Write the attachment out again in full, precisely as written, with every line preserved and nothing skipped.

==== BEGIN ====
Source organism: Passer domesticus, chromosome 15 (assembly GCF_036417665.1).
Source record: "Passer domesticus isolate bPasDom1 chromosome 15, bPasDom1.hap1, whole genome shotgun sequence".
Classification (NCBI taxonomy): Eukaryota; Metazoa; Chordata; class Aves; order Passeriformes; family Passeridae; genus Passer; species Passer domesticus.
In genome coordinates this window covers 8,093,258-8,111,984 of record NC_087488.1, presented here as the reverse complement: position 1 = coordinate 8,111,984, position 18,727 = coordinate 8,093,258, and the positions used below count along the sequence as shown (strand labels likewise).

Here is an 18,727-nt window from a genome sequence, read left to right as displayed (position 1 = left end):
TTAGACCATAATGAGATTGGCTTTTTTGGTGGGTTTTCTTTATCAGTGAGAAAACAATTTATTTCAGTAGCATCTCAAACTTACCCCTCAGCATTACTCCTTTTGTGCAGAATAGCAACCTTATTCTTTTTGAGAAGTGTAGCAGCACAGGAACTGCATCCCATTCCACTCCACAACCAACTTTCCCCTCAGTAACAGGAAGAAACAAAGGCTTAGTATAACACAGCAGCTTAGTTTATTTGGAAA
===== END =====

Source organism: Passer domesticus, chromosome 15 (assembly GCF_036417665.1).
Source record: "Passer domesticus isolate bPasDom1 chromosome 15, bPasDom1.hap1, whole genome shotgun sequence".
Classification (NCBI taxonomy): Eukaryota; Metazoa; Chordata; class Aves; order Passeriformes; family Passeridae; genus Passer; species Passer domesticus.
In genome coordinates this window covers 8,093,258-8,111,984 of record NC_087488.1, presented here as the reverse complement: position 1 = coordinate 8,111,984, position 18,727 = coordinate 8,093,258, and the positions used below count along the sequence as shown (strand labels likewise).

Here is an 18,727-nt window from a genome sequence, read left to right as displayed (position 1 = left end):
TTAGACCATAATGAGATTGGCTTTTTTGGTGGGTTTTCTTTATCAGTGAGAAAACAATTTATTTCAGTAGCATCTCAAACTTACCCCTCAGCATTACTCCTTTTGTGCAGAATAGCAACCTTATTCTTTTTGAGAAGTGTAGCAGCACAGGAACTGCATCCCATTCCACTCCACAACCAACTTTCCCCTCAGTAACAGGAAGAAACAAAGGCTTAGTATAACACAGCAGCTTAGTTTATTTGGAAA